University of Exeter/flickr
Given that I’m a journalist, and that I interview people on a regular basis, you’d think that “mindful conversation” would have been easier for me.
I was at Search Inside Yourself (SIY), a mindfulness workshop developed at Google and now offered publicly across the globe. For the exercise, participants worked in pairs (person A and person B) and were given the following instructions:
- A talks and B listens until a bell sounds.
- B responds with, “What I heard you say is …”
- A gives feedback and B responds until A is satisfied.
- When the bell sounds, A and B switch roles.
Participants were given a few prompts, including, “Describe a time when you overcame obstacles to be very successful/happy.” Or, you could talk about something that had come up for you during a journaling exercise right before.
The key directive was this: While one person is speaking, the other person listens and can’t interrupt.
This process can get awkward. My partner and I misunderstood the instructions and switched to the second step before the bell sounded – but this probably happened because it was challenging to keep talking for several minutes while the other person was completely silent.
The “aha!” moment came during the second step, when I tried to give some coherent feedback based on what my partner had told me about her experience journaling. Maybe (probably?) she was just being nice, but she told me I’d made a connection she wouldn’t have made otherwise, giving her some new insight into her personal values.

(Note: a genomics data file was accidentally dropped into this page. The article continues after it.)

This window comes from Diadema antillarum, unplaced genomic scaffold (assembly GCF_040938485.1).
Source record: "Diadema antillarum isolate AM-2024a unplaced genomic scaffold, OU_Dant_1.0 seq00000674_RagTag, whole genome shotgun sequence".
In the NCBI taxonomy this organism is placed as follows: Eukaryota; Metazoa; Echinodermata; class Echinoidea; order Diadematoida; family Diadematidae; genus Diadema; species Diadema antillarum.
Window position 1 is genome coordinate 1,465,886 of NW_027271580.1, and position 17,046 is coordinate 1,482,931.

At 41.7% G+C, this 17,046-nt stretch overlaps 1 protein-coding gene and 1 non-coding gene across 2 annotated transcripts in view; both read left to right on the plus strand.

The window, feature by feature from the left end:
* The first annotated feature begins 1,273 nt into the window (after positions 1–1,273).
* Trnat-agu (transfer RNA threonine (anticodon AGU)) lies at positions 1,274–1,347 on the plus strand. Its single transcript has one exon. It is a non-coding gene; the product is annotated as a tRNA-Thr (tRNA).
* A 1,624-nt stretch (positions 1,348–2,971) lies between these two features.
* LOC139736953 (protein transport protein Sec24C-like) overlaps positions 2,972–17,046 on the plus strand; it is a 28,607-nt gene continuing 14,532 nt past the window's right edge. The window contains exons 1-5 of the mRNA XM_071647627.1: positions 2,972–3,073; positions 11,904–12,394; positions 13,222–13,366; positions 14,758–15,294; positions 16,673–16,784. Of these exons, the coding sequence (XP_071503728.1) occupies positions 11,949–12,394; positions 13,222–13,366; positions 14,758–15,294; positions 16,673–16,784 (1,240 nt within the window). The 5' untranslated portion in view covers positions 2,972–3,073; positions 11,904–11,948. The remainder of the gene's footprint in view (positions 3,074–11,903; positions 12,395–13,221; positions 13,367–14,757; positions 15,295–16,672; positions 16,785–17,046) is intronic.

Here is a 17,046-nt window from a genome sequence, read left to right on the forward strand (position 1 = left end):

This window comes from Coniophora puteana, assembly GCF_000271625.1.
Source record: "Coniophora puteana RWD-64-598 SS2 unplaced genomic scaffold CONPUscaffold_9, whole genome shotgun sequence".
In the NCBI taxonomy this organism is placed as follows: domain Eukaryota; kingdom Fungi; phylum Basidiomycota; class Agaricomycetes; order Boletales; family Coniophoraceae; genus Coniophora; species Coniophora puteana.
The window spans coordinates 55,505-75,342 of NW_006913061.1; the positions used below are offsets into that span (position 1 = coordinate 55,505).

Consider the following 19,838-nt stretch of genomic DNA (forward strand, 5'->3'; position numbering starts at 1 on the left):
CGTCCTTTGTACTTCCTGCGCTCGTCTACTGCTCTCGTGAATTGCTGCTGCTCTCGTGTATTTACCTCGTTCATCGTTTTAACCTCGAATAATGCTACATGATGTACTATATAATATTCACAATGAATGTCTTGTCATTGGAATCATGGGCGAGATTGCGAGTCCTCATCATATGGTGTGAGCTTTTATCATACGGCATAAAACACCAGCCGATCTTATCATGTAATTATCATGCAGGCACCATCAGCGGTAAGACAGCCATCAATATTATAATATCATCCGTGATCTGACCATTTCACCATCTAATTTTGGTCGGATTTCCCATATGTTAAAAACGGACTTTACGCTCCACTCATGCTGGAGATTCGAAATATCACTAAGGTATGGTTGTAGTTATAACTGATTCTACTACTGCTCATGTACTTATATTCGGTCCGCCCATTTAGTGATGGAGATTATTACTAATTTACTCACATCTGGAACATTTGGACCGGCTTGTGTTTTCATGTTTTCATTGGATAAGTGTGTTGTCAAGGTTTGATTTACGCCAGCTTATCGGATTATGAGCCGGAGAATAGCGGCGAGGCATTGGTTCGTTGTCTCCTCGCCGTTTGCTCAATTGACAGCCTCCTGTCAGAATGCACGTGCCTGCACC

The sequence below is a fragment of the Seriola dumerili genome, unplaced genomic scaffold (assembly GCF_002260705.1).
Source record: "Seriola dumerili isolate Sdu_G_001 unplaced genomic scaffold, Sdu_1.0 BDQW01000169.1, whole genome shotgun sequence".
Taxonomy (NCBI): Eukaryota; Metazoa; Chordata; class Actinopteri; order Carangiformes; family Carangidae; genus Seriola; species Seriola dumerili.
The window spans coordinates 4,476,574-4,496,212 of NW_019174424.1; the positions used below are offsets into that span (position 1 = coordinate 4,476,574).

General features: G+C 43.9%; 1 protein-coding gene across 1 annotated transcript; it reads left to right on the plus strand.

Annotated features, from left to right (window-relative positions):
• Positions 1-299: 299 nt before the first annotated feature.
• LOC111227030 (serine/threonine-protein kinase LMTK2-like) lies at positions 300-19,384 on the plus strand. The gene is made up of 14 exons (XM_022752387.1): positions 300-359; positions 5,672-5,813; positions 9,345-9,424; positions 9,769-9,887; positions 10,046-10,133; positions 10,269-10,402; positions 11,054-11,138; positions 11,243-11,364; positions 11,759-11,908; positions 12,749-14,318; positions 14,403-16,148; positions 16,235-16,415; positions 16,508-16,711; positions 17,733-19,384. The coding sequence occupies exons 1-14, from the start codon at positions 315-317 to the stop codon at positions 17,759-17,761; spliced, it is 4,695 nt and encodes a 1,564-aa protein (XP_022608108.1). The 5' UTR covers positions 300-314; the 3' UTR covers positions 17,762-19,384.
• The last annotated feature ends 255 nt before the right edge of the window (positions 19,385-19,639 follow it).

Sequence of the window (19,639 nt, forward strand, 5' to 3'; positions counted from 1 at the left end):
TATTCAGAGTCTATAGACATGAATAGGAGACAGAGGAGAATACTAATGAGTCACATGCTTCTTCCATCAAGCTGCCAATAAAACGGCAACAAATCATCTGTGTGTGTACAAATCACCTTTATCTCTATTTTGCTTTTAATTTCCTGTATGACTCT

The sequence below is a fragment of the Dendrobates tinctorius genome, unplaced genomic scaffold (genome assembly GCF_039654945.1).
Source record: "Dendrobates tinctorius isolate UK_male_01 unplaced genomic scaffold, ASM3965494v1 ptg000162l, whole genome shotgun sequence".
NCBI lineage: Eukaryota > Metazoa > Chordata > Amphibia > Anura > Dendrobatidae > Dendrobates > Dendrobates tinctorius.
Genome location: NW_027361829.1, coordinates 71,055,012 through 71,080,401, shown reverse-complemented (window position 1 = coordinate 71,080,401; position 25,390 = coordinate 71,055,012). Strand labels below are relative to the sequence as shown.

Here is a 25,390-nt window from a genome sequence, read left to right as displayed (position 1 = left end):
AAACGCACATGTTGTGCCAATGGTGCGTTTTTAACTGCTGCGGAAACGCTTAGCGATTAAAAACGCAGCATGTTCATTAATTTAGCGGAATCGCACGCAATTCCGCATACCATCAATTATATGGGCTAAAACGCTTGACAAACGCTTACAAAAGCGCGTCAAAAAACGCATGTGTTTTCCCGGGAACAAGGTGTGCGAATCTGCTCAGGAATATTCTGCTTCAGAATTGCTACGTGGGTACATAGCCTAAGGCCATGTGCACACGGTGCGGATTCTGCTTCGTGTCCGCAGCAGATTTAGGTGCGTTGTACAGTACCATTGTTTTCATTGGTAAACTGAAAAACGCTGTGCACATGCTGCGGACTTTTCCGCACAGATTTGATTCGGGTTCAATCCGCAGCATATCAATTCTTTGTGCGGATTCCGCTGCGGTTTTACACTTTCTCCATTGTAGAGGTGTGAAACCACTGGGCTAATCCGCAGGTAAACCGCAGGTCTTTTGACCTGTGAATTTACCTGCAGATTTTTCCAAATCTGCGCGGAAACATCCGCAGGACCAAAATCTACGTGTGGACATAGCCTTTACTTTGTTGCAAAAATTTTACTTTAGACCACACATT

This exercise struck me as good – maybe even necessary – practice for any journalist. Instead of using the time while your source is speaking to formulate your next question, it’s important to really listen to what they’re saying and give some feedback, to make sure you fully understand what they’re trying to communicate.
Perhaps more importantly, this exercise is good practice for being a functioning human being. The goal is to have less superficial interactions, to instead have interactions that leave you feeling like you and your conversation partner really understood each other – and maybe even helped each other introspect.
One participant at SIY said she felt like she’d made a strong connection with her partner through the mindful conversation exercise, like she had a “new best friend.”
At the same time, I imagine it could get super uncomfortable when you use this tactic in real life. Like when you’re talking to someone new at a networking event and restrain yourself from interjecting, even with a simple “No way!” or “Me too!” Or when you pause silently after they’ve finished speaking, to see if they want to say more.
I also imagine that this process gets easier over time – even during a single conversation.
In the days that followed SIY, I tried to implement this strategy during interviews and conversations with friends and coworkers. Mostly, I forgot to use it, or gave up halfway through. But when I did use it, I noticed that conversations flowed better, and that my conversation partner was more animated.
Ultimately, mindful conversation is probably worth the effort and initial discomfort involved – for journalists, and for anyone who wants to forge and sustain more meaningful relationships.